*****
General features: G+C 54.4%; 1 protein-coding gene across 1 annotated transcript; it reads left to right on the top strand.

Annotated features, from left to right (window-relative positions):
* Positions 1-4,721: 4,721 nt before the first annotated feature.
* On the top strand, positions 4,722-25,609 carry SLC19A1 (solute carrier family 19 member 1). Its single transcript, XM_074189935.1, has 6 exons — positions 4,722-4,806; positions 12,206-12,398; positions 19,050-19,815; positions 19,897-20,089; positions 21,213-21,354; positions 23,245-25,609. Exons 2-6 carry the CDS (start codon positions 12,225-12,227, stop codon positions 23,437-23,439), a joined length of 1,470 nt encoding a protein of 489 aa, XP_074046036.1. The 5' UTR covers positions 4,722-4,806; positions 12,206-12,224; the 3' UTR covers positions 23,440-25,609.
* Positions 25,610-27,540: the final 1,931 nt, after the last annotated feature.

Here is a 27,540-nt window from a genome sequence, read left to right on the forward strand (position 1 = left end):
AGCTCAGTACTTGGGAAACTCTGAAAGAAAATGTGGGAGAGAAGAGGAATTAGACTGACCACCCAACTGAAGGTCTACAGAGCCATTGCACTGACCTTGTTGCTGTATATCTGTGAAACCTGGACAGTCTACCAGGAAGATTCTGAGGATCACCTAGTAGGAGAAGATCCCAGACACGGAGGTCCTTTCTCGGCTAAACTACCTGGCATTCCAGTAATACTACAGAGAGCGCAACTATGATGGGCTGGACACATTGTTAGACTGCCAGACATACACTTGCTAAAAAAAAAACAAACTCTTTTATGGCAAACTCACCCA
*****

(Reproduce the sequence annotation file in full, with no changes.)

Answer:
General features: G+C 54.4%; 1 protein-coding gene across 1 annotated transcript; it reads left to right on the top strand.

Annotated features, from left to right (window-relative positions):
* Positions 1-4,721: 4,721 nt before the first annotated feature.
* On the top strand, positions 4,722-25,609 carry SLC19A1 (solute carrier family 19 member 1). Its single transcript, XM_074189935.1, has 6 exons — positions 4,722-4,806; positions 12,206-12,398; positions 19,050-19,815; positions 19,897-20,089; positions 21,213-21,354; positions 23,245-25,609. Exons 2-6 carry the CDS (start codon positions 12,225-12,227, stop codon positions 23,437-23,439), a joined length of 1,470 nt encoding a protein of 489 aa, XP_074046036.1. The 5' UTR covers positions 4,722-4,806; positions 12,206-12,224; the 3' UTR covers positions 23,440-25,609.
* Positions 25,610-27,540: the final 1,931 nt, after the last annotated feature.

Here is a 27,540-nt window from a genome sequence, read left to right on the forward strand (position 1 = left end):
AGCTCAGTACTTGGGAAACTCTGAAAGAAAATGTGGGAGAGAAGAGGAATTAGACTGACCACCCAACTGAAGGTCTACAGAGCCATTGCACTGACCTTGTTGCTGTATATCTGTGAAACCTGGACAGTCTACCAGGAAGATTCTGAGGATCACCTAGTAGGAGAAGATCCCAGACACGGAGGTCCTTTCTCGGCTAAACTACCTGGCATTCCAGTAATACTACAGAGAGCGCAACTATGATGGGCTGGACACATTGTTAGACTGCCAGACATACACTTGCTAAAAAAAAAACAAACTCTTTTATGGCAAACTCACCCA